EO coupled with disease statistics to combat malaria in Ethiopia

EO coupled with disease statistics to combat malaria in Ethiopia

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Senior scientist Michael Wimberly, second from right, inpects mosquito breeding sites in the Amhara region of Ethiopia with researchers from SDSU and public health collaborators from the Health, Development and Anti-Malaria Association.

Above: Senior scientist Michael Wimberly, second from right, inspects mosquito breeding sites in the Amhara region of Ethiopia with researchers from SDSU and public health collaborators from the Health, Development and Anti-Malaria Association.

Ethiopia: Through a five-year, $1.7 million grant from the National Institutes of Health, Michael Wimberly, senior scientist at the Geographic Information Science Centre of Excellence and a team of South Dakota scientists will combine environmental data gathered through earth-imaging satellites and surveillance data from public health professionals in the Amhara region of Ethiopia to anticipate malaria outbreaks.

This project will use a two-pronged approach. Predictive software tools will be used to combine massive online archives of environmental data from earth-imaging satellites with disease statistics from Ethiopian public health officials through collaboration with the Amhara Regional Health Bureau, the Federal Ministry of Health and the Health, Development and Anti-Malaria Association, a local nongovernmental organization.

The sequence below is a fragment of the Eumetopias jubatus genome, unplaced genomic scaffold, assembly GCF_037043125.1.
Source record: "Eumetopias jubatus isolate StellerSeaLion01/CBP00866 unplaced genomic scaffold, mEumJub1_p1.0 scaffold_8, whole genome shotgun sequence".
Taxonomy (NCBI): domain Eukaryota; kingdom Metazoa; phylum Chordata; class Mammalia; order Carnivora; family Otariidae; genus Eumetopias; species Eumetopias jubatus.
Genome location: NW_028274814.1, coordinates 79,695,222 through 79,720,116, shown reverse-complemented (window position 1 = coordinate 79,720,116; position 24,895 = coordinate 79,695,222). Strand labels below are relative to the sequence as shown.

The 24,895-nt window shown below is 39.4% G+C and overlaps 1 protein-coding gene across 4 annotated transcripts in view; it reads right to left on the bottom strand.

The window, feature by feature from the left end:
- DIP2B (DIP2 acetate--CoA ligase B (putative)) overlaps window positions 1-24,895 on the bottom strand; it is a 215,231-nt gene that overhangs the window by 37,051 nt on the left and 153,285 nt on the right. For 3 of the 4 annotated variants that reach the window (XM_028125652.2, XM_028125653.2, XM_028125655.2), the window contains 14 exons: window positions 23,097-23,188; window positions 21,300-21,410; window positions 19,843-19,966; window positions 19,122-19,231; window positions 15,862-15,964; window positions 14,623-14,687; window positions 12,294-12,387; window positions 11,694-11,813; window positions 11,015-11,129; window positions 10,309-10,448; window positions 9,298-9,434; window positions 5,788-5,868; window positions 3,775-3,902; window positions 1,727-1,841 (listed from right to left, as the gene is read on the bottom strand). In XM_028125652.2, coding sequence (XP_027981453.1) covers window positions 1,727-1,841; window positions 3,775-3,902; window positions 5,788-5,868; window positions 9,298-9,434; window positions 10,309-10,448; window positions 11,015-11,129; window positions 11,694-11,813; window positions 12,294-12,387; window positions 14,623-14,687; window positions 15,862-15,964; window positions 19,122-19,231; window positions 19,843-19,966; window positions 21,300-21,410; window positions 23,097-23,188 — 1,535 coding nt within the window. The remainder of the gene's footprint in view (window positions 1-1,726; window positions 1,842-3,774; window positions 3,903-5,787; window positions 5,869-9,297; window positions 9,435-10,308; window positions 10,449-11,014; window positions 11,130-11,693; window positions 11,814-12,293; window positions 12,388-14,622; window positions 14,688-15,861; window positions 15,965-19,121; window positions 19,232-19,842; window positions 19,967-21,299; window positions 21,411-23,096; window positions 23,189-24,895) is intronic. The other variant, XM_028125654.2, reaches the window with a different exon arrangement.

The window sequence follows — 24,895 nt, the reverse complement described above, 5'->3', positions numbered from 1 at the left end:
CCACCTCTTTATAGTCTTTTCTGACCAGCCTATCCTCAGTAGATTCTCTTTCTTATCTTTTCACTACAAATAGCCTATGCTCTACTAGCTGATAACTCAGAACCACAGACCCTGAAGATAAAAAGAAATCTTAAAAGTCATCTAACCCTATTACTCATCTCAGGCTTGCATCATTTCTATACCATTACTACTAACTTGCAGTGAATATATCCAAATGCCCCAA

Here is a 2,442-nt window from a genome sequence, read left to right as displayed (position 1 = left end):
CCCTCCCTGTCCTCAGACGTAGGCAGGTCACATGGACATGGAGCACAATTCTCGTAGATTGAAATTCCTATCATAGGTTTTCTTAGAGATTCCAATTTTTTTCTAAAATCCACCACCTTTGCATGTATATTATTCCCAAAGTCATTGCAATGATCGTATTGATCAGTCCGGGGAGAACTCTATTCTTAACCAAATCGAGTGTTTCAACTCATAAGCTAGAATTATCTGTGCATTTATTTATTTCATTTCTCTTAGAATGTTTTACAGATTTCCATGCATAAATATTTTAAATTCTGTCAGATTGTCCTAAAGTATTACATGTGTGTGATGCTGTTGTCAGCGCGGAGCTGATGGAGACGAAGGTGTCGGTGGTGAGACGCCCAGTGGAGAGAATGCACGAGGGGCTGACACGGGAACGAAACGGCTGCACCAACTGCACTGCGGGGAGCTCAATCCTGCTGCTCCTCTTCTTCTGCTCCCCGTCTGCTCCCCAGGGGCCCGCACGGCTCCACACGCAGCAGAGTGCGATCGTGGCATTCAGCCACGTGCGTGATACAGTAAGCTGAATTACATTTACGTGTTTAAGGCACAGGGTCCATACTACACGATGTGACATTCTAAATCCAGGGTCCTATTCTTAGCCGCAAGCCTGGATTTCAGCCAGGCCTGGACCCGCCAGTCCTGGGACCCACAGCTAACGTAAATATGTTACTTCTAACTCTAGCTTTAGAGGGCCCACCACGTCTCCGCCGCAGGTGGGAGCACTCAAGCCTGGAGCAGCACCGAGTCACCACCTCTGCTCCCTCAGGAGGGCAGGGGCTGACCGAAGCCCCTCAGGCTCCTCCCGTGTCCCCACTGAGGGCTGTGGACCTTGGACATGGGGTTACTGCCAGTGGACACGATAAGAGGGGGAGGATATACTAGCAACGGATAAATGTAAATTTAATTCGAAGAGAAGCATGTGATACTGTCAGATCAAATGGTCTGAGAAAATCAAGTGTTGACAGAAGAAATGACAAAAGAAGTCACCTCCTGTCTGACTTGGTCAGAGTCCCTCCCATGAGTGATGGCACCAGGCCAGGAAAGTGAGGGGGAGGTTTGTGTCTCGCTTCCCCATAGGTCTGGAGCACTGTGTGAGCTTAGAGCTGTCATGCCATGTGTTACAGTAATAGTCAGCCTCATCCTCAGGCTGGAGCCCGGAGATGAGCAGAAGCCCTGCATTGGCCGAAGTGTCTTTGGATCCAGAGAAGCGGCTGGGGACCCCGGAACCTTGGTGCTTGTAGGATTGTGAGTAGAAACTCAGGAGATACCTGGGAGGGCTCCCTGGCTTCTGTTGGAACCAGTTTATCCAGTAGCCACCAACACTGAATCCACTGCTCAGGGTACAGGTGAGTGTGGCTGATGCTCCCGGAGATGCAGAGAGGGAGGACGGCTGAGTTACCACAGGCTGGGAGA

“By tracking malaria cases as they occur, we can look for anomalies or spikes in the case data, indicators of a bigger epidemic or peak," Wimberly said. However, disease data alone doesn't provide much lead time for preventive measures.
Researchers have always shared their information with emergency management people, but Wimberly said, "Our idea is to combine environmental and disease data in an integrated system. Public health professionals to the table up front and they teach us what they need."

With this approach, the researchers hope to "come up with something more practical and usable than we've seen in the past." The collaboration will help emergency managers decide what they'll do if they have a six-, three- or even one-month lead time.

Source: South Dakota State University